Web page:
Secondly, Judge Mercuri disagreed that Mr Vergara’s history of sexual harassment constituted his social origin. Judge Mercuri dissected the two words as they appear in the Fair Work Act, exploring the grammatical meaning of each. He concluded that there was nothing in the meaning of the term ‘social origin’ that would “lend itself to be said to refer to a person who has had an adverse finding made against them.”
Judge Mercuri asserted that the findings of Mr Vergara’s sexual harassment court case did not categorize him into an identify or group. And it certainly was not a characterization that applied from birth. Judge Mercuri also found that Mr Vergara’s contention that his history of sexual harassment constituted his social origin was flawed within a statutory context. He ruled that the Fair Work Act doesn’t outline that social origin should be interpreted in a way that would include “a finding in a civil claim that a person has engaged in sexual harassment against a co-worker.”
Employees discrimination and unfair dismissal claims are rejected
Judge Mercuri ultimately dismissed Mr Vergara’s claim of discrimination due to social origin. He also found that his unfair dismissal claim was “equally doomed to fail” because it was beyond the Federal Court’s jurisdiction.
Judge Mercuri, however, still allowed Mr Vergara to pursue damages based on his two other claims. That is, for Bunnings’ alleged breach of his contract and the insufficient notice it provided him for his dismissal. Concerning these matters, Judge Mercuri ordered Mr Vergara and Bunnings to come to a settlement through mediation. And if that fails, a trial will be set to settle the matter.
It’s important to keep your employment record clean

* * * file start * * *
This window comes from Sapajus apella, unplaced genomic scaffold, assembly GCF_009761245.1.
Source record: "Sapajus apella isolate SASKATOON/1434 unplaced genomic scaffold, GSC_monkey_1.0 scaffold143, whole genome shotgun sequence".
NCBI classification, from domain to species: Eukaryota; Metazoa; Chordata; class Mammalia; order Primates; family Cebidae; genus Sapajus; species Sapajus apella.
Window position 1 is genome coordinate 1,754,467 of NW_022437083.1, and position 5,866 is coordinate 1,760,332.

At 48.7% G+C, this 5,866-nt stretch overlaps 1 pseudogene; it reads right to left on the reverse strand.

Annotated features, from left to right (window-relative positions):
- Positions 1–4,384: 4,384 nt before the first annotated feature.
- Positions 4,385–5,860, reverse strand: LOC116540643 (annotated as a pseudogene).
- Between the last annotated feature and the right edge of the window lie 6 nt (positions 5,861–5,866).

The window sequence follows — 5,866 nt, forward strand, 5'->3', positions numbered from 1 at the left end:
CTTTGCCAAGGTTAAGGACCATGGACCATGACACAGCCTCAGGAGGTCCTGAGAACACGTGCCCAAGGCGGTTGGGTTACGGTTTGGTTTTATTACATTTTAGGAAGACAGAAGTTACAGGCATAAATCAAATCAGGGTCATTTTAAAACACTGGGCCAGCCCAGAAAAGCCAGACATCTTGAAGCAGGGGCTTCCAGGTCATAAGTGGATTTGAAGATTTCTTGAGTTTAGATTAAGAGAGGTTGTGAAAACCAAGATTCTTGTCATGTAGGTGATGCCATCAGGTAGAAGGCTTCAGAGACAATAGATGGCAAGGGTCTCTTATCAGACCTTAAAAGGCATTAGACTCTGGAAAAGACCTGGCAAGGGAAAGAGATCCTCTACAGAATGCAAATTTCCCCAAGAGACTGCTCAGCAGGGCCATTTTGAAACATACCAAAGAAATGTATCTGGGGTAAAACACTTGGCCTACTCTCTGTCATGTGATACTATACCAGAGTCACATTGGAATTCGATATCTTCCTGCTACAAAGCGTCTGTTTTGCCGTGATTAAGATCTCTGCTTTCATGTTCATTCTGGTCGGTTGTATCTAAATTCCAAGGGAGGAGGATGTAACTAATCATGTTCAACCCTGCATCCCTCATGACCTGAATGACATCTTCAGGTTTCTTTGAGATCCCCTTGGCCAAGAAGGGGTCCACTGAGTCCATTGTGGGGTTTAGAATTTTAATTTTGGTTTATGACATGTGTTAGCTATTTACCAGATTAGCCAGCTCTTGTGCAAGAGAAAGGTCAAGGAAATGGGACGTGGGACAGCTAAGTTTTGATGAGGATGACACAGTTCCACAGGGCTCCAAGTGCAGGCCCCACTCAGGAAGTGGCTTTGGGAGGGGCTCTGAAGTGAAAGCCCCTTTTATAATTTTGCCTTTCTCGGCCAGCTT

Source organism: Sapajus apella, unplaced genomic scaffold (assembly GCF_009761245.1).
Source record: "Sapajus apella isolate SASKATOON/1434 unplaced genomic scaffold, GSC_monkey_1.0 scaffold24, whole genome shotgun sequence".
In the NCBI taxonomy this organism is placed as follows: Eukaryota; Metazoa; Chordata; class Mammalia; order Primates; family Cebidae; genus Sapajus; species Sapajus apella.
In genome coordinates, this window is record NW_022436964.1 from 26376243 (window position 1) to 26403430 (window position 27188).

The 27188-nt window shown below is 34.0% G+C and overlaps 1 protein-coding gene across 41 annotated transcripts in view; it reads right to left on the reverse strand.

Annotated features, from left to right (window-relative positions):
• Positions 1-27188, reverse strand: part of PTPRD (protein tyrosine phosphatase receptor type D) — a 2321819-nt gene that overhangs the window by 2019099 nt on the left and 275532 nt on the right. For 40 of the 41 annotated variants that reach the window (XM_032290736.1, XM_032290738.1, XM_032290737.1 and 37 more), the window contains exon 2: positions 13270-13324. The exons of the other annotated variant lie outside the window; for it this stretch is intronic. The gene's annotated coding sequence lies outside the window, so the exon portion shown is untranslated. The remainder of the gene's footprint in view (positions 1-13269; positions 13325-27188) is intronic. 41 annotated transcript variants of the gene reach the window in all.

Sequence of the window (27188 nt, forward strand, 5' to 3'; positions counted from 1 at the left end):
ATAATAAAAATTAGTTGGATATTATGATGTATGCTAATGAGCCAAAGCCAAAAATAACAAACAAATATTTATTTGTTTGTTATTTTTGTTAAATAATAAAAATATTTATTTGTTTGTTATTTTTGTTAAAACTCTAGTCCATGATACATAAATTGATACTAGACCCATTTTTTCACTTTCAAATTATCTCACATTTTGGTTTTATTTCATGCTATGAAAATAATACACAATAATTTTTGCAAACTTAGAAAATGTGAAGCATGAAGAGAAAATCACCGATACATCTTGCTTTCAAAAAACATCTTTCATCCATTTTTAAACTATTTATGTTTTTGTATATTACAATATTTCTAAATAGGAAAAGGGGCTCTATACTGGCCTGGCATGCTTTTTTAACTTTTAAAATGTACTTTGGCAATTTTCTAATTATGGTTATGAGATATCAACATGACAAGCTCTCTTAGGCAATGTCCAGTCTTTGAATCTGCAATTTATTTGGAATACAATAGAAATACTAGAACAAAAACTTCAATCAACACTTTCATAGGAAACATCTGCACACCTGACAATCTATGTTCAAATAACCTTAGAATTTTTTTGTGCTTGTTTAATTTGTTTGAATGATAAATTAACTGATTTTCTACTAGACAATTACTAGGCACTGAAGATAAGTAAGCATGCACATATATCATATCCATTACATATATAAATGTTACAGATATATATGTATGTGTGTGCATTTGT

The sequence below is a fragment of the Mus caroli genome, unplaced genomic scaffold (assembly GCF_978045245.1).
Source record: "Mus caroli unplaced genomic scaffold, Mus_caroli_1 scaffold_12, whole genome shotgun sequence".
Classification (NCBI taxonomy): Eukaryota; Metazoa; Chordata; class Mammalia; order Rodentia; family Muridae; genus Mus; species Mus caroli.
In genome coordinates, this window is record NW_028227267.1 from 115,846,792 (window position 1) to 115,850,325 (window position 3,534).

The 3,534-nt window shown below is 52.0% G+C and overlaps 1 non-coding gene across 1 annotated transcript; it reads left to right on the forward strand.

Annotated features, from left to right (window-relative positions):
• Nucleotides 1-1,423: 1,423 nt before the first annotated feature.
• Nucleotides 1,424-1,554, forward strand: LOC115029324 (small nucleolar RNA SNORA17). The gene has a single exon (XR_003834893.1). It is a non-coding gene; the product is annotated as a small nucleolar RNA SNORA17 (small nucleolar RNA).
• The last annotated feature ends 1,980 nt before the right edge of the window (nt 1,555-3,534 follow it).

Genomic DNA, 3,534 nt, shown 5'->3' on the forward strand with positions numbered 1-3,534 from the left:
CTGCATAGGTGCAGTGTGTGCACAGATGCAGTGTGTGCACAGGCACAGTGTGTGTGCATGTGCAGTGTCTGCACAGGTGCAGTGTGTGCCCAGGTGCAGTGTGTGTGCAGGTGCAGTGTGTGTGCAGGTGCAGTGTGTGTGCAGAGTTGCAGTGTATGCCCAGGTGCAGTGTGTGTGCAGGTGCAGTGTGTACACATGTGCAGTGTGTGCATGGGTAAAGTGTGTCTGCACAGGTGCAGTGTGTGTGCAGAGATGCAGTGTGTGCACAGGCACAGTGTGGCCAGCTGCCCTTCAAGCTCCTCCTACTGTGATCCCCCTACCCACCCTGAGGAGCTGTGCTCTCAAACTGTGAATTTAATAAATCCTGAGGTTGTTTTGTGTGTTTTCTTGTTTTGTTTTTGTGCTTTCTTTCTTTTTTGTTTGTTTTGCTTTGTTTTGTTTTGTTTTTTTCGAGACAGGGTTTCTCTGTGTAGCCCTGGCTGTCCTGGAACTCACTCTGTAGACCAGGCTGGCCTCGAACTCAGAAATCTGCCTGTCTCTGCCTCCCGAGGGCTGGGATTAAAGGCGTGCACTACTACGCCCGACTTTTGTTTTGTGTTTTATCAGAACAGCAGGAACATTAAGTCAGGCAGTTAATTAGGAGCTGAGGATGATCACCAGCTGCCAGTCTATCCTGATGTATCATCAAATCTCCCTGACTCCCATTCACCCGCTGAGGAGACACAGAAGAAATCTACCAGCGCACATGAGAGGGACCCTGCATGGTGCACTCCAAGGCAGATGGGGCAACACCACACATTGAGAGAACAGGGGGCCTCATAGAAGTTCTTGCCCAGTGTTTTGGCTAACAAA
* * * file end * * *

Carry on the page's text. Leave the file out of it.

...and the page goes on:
The lesson to be learned from this case is that even if you were found to have sexually assaulted a co-worker years ago in a former workplace, such a judgement can follow you throughout your career. Prior to his civil sexual harassment ruling in 2013, Mr Vergara had worked as an accountant. He had told the Federal Court that since that ruling, he had found it difficult to not only find work in that profession, but in alternative ones too.
Now with the Federal Court having dismissed his claims of discrimination due to his history of sexual harassment, Mr Vergara continues to face bleak career prospects. Clearly, Mr Vergara’s attempt to characterize his troubling past as a form of social origin was one made out of desperation.
Sexual harassment is a key concern for Australian employers
In recent years, sexual harassment in the workplace has become a much-discussed issue in Australia and around the globe. The MeToo movement helped bring to light many cases of historical sexual harassment that were simply dismissed by employers in previous years.
Today, Australian employers are understandably concerned with preventing sexual harassment. So too with upholding an image that portrays zero tolerance for such behaviour. Had Bunnings not dismissed Mr Vergara, it would have placed its reputation at risk. Had Mr Vergara not been dismissed by Bunnings, its staff and perhaps members of the public would have discovered his history of sexual harassment. And seeing that Bunnings did not dismiss him, grave allegations would have been made against the company.
Bunnings would be perceived as a company that tolerates sexual harassment, likely causing outrage amongst its staff. And it could have potentially escalated into a public relations issue. This is a risk that the vast majority of employers would not be willing to take. Having stated this, isn’t everybody entitled to a second chance?. Murderers who get out jail are given a house to live in and money to survive. Its a complex question with no simple answer.
Dismissed pest claims discrimination
If you have experienced sexual harassment, bullying or discrimination at work, A Whole New Approach can help. Our expert team can help you lodge a sexual harassment, bullying or discrimination complaint in your state or territory.
We can also help you if you feel you have been unfairly dismissed. We’ve helped over 16,000 Australian workers lodge unfair dismissal claims. In the last 20 years, we have won significant victories for our clients and can help you stand up for your rights the correct way. All Fair work matters, including adverse action, sacked from work matters, abandonment of employment. concerns around casual employment rights, employee rights, whatever give us a call.